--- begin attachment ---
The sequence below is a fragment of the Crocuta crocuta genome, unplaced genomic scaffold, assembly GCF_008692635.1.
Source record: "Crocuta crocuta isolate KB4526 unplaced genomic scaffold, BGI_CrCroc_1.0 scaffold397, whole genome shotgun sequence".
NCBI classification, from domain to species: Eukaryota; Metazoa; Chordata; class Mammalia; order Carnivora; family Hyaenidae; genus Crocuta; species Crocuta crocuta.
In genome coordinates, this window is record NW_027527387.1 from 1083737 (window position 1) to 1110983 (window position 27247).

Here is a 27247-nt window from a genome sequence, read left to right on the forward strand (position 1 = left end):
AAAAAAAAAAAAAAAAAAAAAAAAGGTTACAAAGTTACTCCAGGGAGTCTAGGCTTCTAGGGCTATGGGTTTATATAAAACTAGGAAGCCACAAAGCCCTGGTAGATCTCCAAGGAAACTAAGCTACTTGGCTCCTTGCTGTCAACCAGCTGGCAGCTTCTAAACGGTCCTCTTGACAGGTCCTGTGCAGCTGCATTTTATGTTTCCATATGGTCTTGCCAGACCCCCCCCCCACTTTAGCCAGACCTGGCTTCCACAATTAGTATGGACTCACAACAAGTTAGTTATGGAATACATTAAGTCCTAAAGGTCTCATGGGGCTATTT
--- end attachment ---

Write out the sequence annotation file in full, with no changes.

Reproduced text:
The sequence below is a fragment of the Crocuta crocuta genome, unplaced genomic scaffold, assembly GCF_008692635.1.
Source record: "Crocuta crocuta isolate KB4526 unplaced genomic scaffold, BGI_CrCroc_1.0 scaffold397, whole genome shotgun sequence".
NCBI classification, from domain to species: Eukaryota; Metazoa; Chordata; class Mammalia; order Carnivora; family Hyaenidae; genus Crocuta; species Crocuta crocuta.
In genome coordinates, this window is record NW_027527387.1 from 1083737 (window position 1) to 1110983 (window position 27247).

Here is a 27247-nt window from a genome sequence, read left to right on the forward strand (position 1 = left end):
AAAAAAAAAAAAAAAAAAAAAAAAGGTTACAAAGTTACTCCAGGGAGTCTAGGCTTCTAGGGCTATGGGTTTATATAAAACTAGGAAGCCACAAAGCCCTGGTAGATCTCCAAGGAAACTAAGCTACTTGGCTCCTTGCTGTCAACCAGCTGGCAGCTTCTAAACGGTCCTCTTGACAGGTCCTGTGCAGCTGCATTTTATGTTTCCATATGGTCTTGCCAGACCCCCCCCCCACTTTAGCCAGACCTGGCTTCCACAATTAGTATGGACTCACAACAAGTTAGTTATGGAATACATTAAGTCCTAAAGGTCTCATGGGGCTATTT